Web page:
8. C. M. O. Simões, E. P. Schenkel, G. Gosmam, J. C. P. Mello, L. A. Mentz, and P. R. Petrovick, Farmacognosia: da Planta ao Medicamento, UFSC Ed., Santa Catarina, Brazil, 2002, Brazil,.
  9. M. A. Nogueira, G. Diaz, and L. Sakumo, “Caracterização química e atividade biológica do óleo essencial de Lippia alba cultivada no Paraná,” Revista de Ciência Farmacêutica Básica e Aplicada, vol. 28, pp. 273–278, 2007. View at Google Scholar
  10. E. S. Tavares, E. S. Julião, H. D. Lopes, H. R. Bizzo, C. L. S. Lage, and S. G. Leitão, “Análise do óleo essencial de folhas de três quimiotipos de Lippia alba (Mill.) N. E. Br. (Verbenaceae) cultivados em condições semelhantes,” Revista Brasileira de Farmacognosia, vol. 15, no. 1, pp. 1–5, 2005. View at Publisher · View at Google Scholar
  11. R. S. Brant, J. E. B. P. Pinto, S. K. V. Bertolucci, and C. J. B. Albuquerque, “Teor do óleo essencial de cidrão [Aloysia triphylla (LHér.) Britton] em função da variação sazonal,” Revista Brasileira de Plantas Medicinais, vol. 10, pp. 83–88, 2008. View at Google Scholar
  12. P. A. D. Ehlert, A. F. Blank, M. F. Arrigoni-Blank, J. W. A. Paula, D. A. Campos, and C. S. Alviano, “Tempo de hidrodestilação na extração de óleo essencial de sete espécies de plantas medicinais,” Revista Brasileira de Plantas Medicinais, vol. 8, no. 2, pp. 79–80, 2006. View at Google Scholar · View at Scopus
  13. R. P. Adams, Identification of Essential Oil Components by Gas Chromatography/Mass Spectroscopy, Allured, Carol Stream, Ill, USA, 2009.
  14. H. Vandendool and P. D. Kratz, “A generalization of the retention index system including linear temperature programmed gas-liquid partition chromatography,” Journal of chromatography, vol. 11, pp. 463–471, 1963. View at Publisher · View at Google Scholar · View at Scopus
  15. V. O. Calvacanti, Atividade antimicrobiana do óleo essencial de Lippia gracilis Schauer [M.S. thesis], Federal University of Pernambuco, Pernambuco, Brazil, 2006.
  16. S. A. Burt, Antibacterial Activity of Essential Oils: Potential Application in Food, Utrecht University, Utrecht, The Netherlands, 2007.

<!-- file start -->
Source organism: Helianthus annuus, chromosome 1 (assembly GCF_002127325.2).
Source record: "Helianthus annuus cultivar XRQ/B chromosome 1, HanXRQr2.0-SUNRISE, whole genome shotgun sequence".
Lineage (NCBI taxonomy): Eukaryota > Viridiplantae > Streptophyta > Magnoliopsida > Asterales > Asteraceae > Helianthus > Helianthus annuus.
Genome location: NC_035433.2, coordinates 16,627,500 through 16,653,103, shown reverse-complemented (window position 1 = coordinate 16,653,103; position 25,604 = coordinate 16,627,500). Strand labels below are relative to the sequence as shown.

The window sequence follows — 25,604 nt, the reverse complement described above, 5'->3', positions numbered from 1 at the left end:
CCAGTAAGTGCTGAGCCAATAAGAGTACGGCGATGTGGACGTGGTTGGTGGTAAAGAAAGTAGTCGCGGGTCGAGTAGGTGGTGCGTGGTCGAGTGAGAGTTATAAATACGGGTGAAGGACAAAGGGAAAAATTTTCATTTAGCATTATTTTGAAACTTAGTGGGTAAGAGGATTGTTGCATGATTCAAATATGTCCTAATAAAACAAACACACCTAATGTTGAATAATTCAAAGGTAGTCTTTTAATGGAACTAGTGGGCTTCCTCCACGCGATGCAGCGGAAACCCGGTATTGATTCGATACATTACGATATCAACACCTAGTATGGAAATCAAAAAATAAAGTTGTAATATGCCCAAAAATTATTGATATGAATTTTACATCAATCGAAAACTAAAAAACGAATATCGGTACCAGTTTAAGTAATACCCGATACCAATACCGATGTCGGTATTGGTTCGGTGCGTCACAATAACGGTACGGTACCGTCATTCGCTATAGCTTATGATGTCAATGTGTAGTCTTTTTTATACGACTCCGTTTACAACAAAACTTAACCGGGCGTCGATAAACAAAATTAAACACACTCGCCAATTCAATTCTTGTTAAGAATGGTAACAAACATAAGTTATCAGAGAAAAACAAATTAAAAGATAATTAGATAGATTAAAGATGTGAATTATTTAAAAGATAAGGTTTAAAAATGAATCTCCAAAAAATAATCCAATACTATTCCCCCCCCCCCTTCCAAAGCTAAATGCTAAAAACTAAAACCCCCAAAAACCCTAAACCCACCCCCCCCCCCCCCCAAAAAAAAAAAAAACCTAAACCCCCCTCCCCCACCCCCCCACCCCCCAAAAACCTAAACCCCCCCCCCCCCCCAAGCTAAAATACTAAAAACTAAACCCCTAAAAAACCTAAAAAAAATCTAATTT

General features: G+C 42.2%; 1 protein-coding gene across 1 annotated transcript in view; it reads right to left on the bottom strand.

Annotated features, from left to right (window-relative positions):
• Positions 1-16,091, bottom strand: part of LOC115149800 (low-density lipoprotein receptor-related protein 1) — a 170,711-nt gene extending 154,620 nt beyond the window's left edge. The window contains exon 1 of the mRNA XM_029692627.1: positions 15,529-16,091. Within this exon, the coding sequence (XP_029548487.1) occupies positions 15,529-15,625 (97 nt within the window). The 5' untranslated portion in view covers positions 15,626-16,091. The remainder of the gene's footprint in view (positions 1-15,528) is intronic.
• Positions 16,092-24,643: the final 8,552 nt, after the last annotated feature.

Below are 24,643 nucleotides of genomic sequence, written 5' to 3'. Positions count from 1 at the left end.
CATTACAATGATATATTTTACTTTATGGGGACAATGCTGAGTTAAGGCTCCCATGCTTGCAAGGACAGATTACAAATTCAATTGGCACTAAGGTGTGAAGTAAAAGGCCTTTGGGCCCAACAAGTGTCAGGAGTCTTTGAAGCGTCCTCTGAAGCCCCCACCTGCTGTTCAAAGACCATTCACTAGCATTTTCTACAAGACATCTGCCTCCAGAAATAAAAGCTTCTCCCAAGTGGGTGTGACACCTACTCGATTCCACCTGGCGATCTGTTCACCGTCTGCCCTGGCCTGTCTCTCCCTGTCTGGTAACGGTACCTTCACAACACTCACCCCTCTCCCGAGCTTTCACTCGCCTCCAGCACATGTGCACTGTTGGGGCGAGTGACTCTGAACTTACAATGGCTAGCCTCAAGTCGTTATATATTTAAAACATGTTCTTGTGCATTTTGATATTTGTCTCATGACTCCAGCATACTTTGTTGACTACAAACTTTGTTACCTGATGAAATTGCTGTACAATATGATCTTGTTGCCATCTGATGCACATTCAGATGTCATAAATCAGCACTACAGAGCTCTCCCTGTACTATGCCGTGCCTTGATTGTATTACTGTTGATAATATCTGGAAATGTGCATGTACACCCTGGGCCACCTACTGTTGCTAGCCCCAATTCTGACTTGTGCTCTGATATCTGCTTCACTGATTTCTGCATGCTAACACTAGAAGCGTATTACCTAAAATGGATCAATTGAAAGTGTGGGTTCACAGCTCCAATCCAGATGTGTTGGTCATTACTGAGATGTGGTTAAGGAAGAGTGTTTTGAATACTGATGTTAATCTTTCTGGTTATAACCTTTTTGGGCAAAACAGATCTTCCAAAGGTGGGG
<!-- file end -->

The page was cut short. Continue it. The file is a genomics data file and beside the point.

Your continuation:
17. A. F. Blank, E. M. Souza, J. W. A. Paula, and P. B. Alves, “Comportamento fenotípico e genotípico de populações de manjericão,” Horticultura Brasileira, vol. 28, pp. 305–310, 2010. View at Google Scholar
  18. R. Figueiredo, A. I. Rodrigues, and M. do Céu Costa, “Volatile composition of red clover (Trifolium pratense L.) forages in Portugal: the influence of ripening stage and ensilage,” Food Chemistry, vol. 104, no. 4, pp. 1445–1453, 2007. View at Publisher · View at Google Scholar · View at Scopus
  19. T. C. Oliveira, Caracterização e comportamento dos genótipos de alecrim-pimenta (Lippia sidoides Cham.) mantidos em banco ativo de germoplasma em São Cristóvão-SE [M.S. thesis], Federal University of Sergipe, Sergipe, Brazil, 2008.
  20. J. F. P. Sabino, M. M. Reyes, and C. D. F. Barrera, “Análise e discriminação de quimiotipos de Lippia graveolens H.B.K. da Guatemala por microextração em fase sólida, CG-EM e análise multivariada,” Química Nova, vol. 35, pp. 97–101, 2012. View at Google Scholar
  21. M. C. L. Potzernheim, H. R. Bizzo, and R. F. Vieira, “Análise dos óleos essenciais de três espécies de Piper coletadas na região do Distrito Federal (Cerrado) e comparação com óleos de plantas procedentes da região de Paraty, RJ (Mata Atlântica),” Revista Brasileira de Farmacognosia, vol. 16, no. 2, pp. 246–251, 2006. View at Publisher · View at Google Scholar
  22. P. S. Silva, L. F. Viccini, J. L. Singulani, E. P. de Siqueira, C. L. Zani, and T. M. A. Alves, “Chemical composition of the essential oil and hexanic fraction of Lippia and Lantana species,” Revista Brasileira de Farmacognosia, vol. 20, no. 6, pp. 312–319, 2010. View at Publisher · View at Google Scholar · View at Scopus
  23. A. F. Blank, T. C. P. Sant'ana, P. S. Santos et al., “Chemical characterization of the essential oil from patchouli accessions harvested over four seasons,” Industrial Crops and Products, vol. 34, no. 1, pp. 831–837, 2011. View at Publisher · View at Google Scholar · View at Scopus